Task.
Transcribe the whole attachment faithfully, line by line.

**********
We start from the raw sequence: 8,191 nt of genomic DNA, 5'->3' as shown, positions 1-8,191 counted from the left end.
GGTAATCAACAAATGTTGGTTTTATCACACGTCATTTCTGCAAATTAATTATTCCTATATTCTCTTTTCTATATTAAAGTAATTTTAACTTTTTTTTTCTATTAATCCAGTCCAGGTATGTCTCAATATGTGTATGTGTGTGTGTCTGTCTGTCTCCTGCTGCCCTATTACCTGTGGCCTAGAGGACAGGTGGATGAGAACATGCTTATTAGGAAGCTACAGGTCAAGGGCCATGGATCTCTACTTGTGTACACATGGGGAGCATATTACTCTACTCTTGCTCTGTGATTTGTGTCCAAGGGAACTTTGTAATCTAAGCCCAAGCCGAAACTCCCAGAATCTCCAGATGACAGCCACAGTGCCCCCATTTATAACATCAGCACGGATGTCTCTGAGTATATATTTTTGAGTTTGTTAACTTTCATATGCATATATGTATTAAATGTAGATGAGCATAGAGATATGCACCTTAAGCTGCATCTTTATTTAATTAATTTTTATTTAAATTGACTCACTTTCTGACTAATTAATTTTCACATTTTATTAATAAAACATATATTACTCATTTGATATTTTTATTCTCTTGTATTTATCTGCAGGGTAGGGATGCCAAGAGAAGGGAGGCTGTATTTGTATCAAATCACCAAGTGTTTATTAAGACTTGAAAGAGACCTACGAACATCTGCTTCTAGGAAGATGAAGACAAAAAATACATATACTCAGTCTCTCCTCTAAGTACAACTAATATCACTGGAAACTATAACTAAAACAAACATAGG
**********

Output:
We start from the raw sequence: 8,191 nt of genomic DNA, 5'->3' as shown, positions 1-8,191 counted from the left end.
GGTAATCAACAAATGTTGGTTTTATCACACGTCATTTCTGCAAATTAATTATTCCTATATTCTCTTTTCTATATTAAAGTAATTTTAACTTTTTTTTTCTATTAATCCAGTCCAGGTATGTCTCAATATGTGTATGTGTGTGTGTCTGTCTGTCTCCTGCTGCCCTATTACCTGTGGCCTAGAGGACAGGTGGATGAGAACATGCTTATTAGGAAGCTACAGGTCAAGGGCCATGGATCTCTACTTGTGTACACATGGGGAGCATATTACTCTACTCTTGCTCTGTGATTTGTGTCCAAGGGAACTTTGTAATCTAAGCCCAAGCCGAAACTCCCAGAATCTCCAGATGACAGCCACAGTGCCCCCATTTATAACATCAGCACGGATGTCTCTGAGTATATATTTTTGAGTTTGTTAACTTTCATATGCATATATGTATTAAATGTAGATGAGCATAGAGATATGCACCTTAAGCTGCATCTTTATTTAATTAATTTTTATTTAAATTGACTCACTTTCTGACTAATTAATTTTCACATTTTATTAATAAAACATATATTACTCATTTGATATTTTTATTCTCTTGTATTTATCTGCAGGGTAGGGATGCCAAGAGAAGGGAGGCTGTATTTGTATCAAATCACCAAGTGTTTATTAAGACTTGAAAGAGACCTACGAACATCTGCTTCTAGGAAGATGAAGACAAAAAATACATATACTCAGTCTCTCCTCTAAGTACAACTAATATCACTGGAAACTATAACTAAAACAAACATAGG